It should be waxed before sewing. If you are going to use it to bind books you probably want to wax it, too, because the wax makes the thread on the one hand slightly sticky, which makes it easier to makes knots and looks, at the same time it reduces fraying and accidental loops. However, with a bit of practise it can be used as it is, which has some advantages, especially when you are sewing exposed bindings where the wax on the thread might otherwise attract dust and dirt.
There are 12 colours available of the 4-ply thread, and unfortunately only 9 of those also for the 3-ply.
Crawford’s Waxed Irish Linen Thread
Crawford’s waxed Irish linen thread is used like all linen threads for a variety of traditional crafts, including leather sewing, bookbinding, and all sorts of crafts that include knotting (like macrame and basket weaving).
It is by many considered the best thread for Coptic bindings. The 4-ply is most often used, but it is available also in different thicknesses.
I have the largest selection of colour in the 4-ply range, but also a small selection of 3-ply, 7-ply, and 12-ply threads. The latter is interesting to use as sewing support rather than for sewing thread. Before using it, it is advisable to run it between your fingers several times to get rid of excess wax and to give a smoother finish and thread.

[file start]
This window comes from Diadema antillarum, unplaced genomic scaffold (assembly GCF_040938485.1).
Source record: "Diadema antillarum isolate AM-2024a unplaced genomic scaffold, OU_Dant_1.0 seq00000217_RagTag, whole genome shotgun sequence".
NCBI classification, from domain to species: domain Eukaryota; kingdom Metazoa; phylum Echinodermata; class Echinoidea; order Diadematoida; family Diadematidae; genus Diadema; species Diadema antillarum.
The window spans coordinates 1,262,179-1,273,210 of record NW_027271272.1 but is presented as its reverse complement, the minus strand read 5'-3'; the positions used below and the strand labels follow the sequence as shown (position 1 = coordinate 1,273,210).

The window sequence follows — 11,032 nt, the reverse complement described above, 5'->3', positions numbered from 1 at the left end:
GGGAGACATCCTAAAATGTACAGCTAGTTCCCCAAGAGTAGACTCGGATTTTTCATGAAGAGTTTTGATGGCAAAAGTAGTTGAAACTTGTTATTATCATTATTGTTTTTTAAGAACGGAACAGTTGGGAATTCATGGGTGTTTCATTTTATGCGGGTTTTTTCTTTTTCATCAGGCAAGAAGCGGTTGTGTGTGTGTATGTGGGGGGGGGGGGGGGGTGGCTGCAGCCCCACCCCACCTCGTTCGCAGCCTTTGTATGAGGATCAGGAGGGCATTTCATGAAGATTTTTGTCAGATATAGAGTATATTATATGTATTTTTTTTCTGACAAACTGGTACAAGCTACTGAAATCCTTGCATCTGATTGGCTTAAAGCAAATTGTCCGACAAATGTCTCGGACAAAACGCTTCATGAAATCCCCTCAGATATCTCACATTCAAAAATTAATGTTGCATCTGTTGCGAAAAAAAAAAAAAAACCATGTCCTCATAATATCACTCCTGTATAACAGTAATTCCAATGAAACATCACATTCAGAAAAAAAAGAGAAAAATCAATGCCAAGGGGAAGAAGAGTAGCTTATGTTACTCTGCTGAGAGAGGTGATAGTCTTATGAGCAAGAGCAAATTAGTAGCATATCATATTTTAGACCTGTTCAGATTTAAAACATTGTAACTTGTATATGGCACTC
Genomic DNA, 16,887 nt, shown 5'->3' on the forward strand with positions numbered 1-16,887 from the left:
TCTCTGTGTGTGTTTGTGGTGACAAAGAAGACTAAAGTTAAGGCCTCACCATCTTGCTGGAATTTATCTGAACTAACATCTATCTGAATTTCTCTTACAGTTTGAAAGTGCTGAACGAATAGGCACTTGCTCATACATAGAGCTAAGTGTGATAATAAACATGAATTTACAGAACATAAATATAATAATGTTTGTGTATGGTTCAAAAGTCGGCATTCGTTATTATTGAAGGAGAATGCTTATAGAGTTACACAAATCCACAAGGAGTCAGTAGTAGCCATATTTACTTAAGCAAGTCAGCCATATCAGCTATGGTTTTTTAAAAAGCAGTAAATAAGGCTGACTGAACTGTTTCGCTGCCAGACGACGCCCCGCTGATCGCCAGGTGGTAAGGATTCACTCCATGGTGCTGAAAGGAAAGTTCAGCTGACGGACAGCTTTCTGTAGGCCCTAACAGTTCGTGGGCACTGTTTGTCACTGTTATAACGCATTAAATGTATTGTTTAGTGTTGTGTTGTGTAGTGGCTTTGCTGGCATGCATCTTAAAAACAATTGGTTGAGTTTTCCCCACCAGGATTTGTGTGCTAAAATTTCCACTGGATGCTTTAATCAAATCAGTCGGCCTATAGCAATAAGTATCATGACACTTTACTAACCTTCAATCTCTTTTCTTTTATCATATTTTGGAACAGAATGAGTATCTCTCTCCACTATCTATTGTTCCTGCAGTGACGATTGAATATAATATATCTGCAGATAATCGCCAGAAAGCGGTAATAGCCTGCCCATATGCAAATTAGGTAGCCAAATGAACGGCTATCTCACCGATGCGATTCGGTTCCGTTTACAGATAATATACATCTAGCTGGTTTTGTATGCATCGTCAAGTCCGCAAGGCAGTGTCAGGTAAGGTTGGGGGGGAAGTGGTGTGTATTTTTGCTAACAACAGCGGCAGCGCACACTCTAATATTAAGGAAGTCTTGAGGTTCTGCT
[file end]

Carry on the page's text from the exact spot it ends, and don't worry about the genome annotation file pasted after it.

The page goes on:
The wide range of different colours is the main advantage of this thread in my eyes. With broad selection of bright colours to choose from, it is rare not to find a match. Some of the colours in my shop can’t even be found in other stores, like coffee and dark moss.
Goldschild Line Thread, NeL 18/3
Goldschild thread is not as tightly twisted as the other linen threads in my range, and therefore feels softer. It cannot be broken by hand but has to be considered weaker, especially since the weaker twist makes it more vulnerable to abrasion damage.